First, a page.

At one point, he is in a pool with all his ladies when suddenly, he is in his living room being manhandled by his wife who exclaims, “George! You’re all wet!” And he replies, “I’ll be alright as soon as I get out of the pool.”
The pool scene is fun. It’s a cross between a Busby Berkeley. Esther Williams movie and the bathing scene in Fellini’s 8 1/2. It’s a grandiose oedipal fantasy where every woman is both lover and mother, oh and swimmer.
All of this is well and good, or perhaps none of it is well and good, but either way, George unexpectedly opens the door to female desire. It’s unclear why, but the women start making overtures toward little cross-eyed George. This is the one thing that is forbidden by the Hayes censorship code and so George must resist their solicitations. He suddenly becomes a beleaguered and oppressed prude beset by hungry vixens. They start taking turns carrying him away to have sex with him off-screen. George pants and stumbles as he tries to get away from the oversexed horde, but poor George is overrun.
George hated having to submit to his sexless wife and now he hates having to submit to his sex-starved harem. The poor guy can’t win. What George wants is power over women, but that is all. He doesn’t want to relate to them or even demand sexual satisfaction, he just wants to maintain the patriarchy. In this way, Sextet caters to a deeper male fantasy than just sexually accessible women. It reaffirms a dying world that men do not want to let go of. A world where men are kings and women are servants. The goal is not sexual gratification, it’s dominance.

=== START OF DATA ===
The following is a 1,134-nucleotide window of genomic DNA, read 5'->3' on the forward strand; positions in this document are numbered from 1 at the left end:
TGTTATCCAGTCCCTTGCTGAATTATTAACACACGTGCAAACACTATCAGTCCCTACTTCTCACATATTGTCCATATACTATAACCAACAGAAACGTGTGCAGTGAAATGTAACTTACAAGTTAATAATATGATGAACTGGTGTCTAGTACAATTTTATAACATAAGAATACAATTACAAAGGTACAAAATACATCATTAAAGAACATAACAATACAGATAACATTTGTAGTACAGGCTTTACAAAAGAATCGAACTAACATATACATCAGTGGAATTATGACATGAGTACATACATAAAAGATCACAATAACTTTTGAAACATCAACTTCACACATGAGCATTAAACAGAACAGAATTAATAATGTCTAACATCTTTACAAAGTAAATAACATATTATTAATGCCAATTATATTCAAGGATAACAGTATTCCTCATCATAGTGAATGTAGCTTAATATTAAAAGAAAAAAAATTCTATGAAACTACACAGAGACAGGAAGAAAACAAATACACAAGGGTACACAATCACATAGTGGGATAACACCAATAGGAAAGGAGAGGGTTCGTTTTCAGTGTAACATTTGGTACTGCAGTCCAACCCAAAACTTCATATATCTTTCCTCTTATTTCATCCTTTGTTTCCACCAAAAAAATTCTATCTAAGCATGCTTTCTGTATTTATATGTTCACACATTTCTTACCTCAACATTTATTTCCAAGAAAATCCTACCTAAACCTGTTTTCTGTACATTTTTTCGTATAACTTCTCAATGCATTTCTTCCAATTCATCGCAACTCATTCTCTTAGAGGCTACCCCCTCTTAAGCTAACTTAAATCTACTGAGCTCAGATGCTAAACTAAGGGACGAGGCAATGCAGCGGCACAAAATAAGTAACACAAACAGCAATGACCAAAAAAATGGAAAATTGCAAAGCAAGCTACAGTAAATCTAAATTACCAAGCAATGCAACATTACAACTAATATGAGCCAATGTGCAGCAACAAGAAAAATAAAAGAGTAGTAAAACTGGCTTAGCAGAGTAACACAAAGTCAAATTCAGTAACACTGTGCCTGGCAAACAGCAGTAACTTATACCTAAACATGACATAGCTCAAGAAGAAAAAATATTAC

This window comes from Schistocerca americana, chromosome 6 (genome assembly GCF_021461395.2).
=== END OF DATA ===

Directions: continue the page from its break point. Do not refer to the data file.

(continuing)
George imagines himself a victim of a society where women are not only able to be powerful, but they are allowed to be sexual. These are the twin nightmares wrought by the sexual revolution. Sextet was made in 1964. Modern feminism was still just forming. The Pill had only just started to become available, and George saw the writing on the wall. He was ready to retreat to a world of fantasy, but even in a world of his own making, those pesky women found a way to torment him. Perhaps the core fantasy is one of being a victim. Men are not privileged, they are oppressed, and somehow society got everything wrong. We shouldn’t be liberating women, it’s men who need our sympathy and support! Ladies, give a great big hug to the next guy you see and tell him it’s gonna be alright.